April 18th, 2016

Introduction

A frequently asked
question by new clients prior to making Wills of their assets in Spain, is: ‘How
much Succession Tax is payable in Spain?’

A simple enough
question; and in the case of UK estates, for example- in the majority of cases-
there is a simple enough answer. By contrast in Spain,
there are a significant number of potential variables in the
calculation, such that
the position is generally very much case- specific. It can therefore be
misleading to provide generic advice/ calculations. (But an experienced
practitioner will be able quickly to assess- based on the relevant details- and provide
an indicative amount or percentage).

In this article, I
will briefly review the usual variable factors, to identify the details which are usually
required from clients. Then I will examine in more detail, a specific recent legal
development as regards the actual location of real estate interests within
Spain.

Variable Factors in
Spanish Succession Tax (SST) Assessment

The principal factors
which will determine the amount of SST which will be payable in a given
case include: categories of assets; open market value of assets; actualised
rateable value of real estate assets; official value of other assets (eg. vehicles);
residential status of deceased; residential status of beneficiaries; number
of beneficiaries; relationship/ connection between the deceased and each
beneficiary; total deceased estate value; and pre-existing owned asset value by
each beneficiary in Spain. The other determining factor for SST calculations
which requires particular explanation, given that there have been recent legal
changes, is the location within Spain of the real estate assets in a deceased estate.

Effect of Real Estate
Location on SST Assessment

Traditionally (for SST
calculation purposes), a distinction was made between Spanish property
owners who were actually fiscally resident in Spain; and Spanish property
owners who were fiscally resident outside Spain (for example, UK families with a
holiday home in Spain, for occasional use). Spanish residents had
the benefit of the SST exemptions/ allowances of the Autonomous Community
(there are 17 in Spain) within which the property was situated for the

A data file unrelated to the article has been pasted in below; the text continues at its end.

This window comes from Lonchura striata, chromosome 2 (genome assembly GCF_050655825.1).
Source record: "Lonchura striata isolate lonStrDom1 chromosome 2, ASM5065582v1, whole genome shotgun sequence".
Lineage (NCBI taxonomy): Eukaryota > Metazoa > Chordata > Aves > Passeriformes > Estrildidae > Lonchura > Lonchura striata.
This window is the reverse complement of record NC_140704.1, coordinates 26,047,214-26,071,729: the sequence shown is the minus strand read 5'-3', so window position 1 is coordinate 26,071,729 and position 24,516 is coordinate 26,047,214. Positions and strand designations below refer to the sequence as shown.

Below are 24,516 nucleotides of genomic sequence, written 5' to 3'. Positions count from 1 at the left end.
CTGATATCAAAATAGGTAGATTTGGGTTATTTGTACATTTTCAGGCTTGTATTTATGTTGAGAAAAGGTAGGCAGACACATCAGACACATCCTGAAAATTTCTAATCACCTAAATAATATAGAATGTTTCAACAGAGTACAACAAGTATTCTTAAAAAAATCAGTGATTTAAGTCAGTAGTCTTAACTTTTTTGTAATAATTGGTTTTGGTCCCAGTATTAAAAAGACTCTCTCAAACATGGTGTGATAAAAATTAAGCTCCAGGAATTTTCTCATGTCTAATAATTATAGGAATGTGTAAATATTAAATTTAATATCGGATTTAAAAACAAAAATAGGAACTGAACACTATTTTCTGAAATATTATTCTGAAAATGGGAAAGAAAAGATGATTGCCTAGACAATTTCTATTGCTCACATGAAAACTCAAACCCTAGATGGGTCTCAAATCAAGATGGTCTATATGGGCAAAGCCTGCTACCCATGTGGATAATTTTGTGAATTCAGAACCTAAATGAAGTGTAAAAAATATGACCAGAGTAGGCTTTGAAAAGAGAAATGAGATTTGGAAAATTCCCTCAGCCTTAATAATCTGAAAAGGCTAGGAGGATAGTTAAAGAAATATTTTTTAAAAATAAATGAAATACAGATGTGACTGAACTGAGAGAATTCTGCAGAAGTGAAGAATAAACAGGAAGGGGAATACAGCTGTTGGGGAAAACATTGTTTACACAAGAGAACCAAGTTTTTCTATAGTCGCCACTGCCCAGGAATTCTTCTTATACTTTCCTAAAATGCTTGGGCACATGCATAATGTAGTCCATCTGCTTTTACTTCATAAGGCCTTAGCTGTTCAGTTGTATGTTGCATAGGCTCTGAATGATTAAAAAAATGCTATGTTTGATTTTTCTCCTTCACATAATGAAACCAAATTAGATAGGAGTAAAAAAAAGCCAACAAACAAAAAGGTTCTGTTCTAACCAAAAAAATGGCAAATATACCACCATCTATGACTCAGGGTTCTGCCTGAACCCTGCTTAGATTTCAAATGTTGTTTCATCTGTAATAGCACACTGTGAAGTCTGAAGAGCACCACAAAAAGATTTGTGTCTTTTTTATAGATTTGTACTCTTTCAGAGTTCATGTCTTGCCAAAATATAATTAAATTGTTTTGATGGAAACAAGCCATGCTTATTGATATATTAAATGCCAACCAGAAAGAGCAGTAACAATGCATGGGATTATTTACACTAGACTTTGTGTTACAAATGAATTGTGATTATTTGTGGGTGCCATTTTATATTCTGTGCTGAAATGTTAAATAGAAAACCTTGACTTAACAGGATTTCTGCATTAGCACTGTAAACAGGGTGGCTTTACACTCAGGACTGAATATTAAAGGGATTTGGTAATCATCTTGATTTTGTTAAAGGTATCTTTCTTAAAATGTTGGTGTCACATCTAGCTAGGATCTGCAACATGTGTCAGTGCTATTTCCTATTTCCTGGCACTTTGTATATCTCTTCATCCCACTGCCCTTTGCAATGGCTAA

purposes of calculating SST.

In contrast,
non-Spanish residents were allowed no such regional reductions in SST, and were subject
to the basic ‘national’ rules. So, even for spouses and descendants, each
beneficiary had an SST- free allowance of just 15,957 Euros; and everything beyond
that value level was subject to SST in the hands of each individual
beneficiary.

A challenge was made
against this practice through the EU Courts, on the basis that it created
discrimination between European citizens, dependent upon whether they were
fiscally resident in Spain or not. This was held to be contrary to the principles of
freedom of movement of European citizens/ their capital within Europe.

As such, Spain having
duly complied with the EU Ruling, no longer differentiates in SST calculations
for European nationals with properties in Spain, between those who are fiscally
resident in Spain and those who are not.

So, for UK nationals
with properties in Spain, (for as long as the UK remains an EU member), the actual
location in Spain of the property in question is of fundamental importance
in determining the SST liability. The actual impact of SST varies
dramatically between the individual Autonomous Communities within Spain, according to
the applicable Autonomous Community’s own allowances and deductions for SST
calculations. (As a side issue, many
commentators believe that the imposition by different Autonomous Communities
of different SST rules also creates discrimination between EU citizens
depending on where in Spain their property is situated. No Ruling or Directive
has yet been issued against Spain on this front. However, some see it as almost
inevitable that eventually Spain will be forced to centralise/
standardise the SST policy across all the Autonomous Communities, to bring an end to
this anomalous situation).

But pending any
further change, it is important to note the actual location of a Spanish property
continues to have a significant impact on SST liability.

Unilateral Relief
Treaty

Another issue for UK
estate planners to bear in mind in advising clients with Spanish assets, is the
availability of Unilateral Relief Treaty credit for the purposes of UK IHT
calculation, based on SST actually paid. This enables a final net overall UK
IHT/ SST calculation to be made. There are a significant number of rules/
restrictions to bear in mind in this regard- also that the current Treaties are based on
the UK’s current status within the EU. Should that change, then it is
assumed that the position would need to be revisited; and this could, of course, have
an important impact on overall tax rates in the context of inheritance of Spanish
assets owned by UK nationals.

The Legal 4 Spain team
is always available to provide preliminary advice on a no- obligation basis,
in relation to Wills of Spanish assets and Spanish estate planning generally.